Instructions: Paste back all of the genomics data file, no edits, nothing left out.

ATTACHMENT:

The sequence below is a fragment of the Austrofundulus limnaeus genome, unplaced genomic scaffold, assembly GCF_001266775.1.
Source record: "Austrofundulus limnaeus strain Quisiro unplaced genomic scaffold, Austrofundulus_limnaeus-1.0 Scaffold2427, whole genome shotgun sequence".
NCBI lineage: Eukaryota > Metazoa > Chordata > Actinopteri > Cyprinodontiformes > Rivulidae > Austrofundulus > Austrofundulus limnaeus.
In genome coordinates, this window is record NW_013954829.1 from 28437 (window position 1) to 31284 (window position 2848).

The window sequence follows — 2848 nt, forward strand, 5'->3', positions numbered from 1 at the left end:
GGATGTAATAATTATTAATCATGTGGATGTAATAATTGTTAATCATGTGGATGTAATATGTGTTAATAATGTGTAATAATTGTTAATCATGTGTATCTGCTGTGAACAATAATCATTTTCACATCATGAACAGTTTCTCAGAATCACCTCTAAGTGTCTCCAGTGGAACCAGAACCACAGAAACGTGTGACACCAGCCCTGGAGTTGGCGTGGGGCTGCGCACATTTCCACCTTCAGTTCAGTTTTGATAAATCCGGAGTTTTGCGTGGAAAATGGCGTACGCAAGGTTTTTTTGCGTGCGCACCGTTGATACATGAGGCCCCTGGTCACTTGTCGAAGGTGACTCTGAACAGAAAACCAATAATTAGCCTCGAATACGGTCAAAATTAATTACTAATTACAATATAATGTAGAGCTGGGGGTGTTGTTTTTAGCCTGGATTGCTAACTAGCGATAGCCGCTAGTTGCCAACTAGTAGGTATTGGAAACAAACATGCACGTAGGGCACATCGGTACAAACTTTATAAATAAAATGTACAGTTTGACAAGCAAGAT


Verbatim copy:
The sequence below is a fragment of the Austrofundulus limnaeus genome, unplaced genomic scaffold, assembly GCF_001266775.1.
Source record: "Austrofundulus limnaeus strain Quisiro unplaced genomic scaffold, Austrofundulus_limnaeus-1.0 Scaffold2427, whole genome shotgun sequence".
NCBI lineage: Eukaryota > Metazoa > Chordata > Actinopteri > Cyprinodontiformes > Rivulidae > Austrofundulus > Austrofundulus limnaeus.
In genome coordinates, this window is record NW_013954829.1 from 28437 (window position 1) to 31284 (window position 2848).

The window sequence follows — 2848 nt, forward strand, 5'->3', positions numbered from 1 at the left end:
GGATGTAATAATTATTAATCATGTGGATGTAATAATTGTTAATCATGTGGATGTAATATGTGTTAATAATGTGTAATAATTGTTAATCATGTGTATCTGCTGTGAACAATAATCATTTTCACATCATGAACAGTTTCTCAGAATCACCTCTAAGTGTCTCCAGTGGAACCAGAACCACAGAAACGTGTGACACCAGCCCTGGAGTTGGCGTGGGGCTGCGCACATTTCCACCTTCAGTTCAGTTTTGATAAATCCGGAGTTTTGCGTGGAAAATGGCGTACGCAAGGTTTTTTTGCGTGCGCACCGTTGATACATGAGGCCCCTGGTCACTTGTCGAAGGTGACTCTGAACAGAAAACCAATAATTAGCCTCGAATACGGTCAAAATTAATTACTAATTACAATATAATGTAGAGCTGGGGGTGTTGTTTTTAGCCTGGATTGCTAACTAGCGATAGCCGCTAGTTGCCAACTAGTAGGTATTGGAAACAAACATGCACGTAGGGCACATCGGTACAAACTTTATAAATAAAATGTACAGTTTGACAAGCAAGAT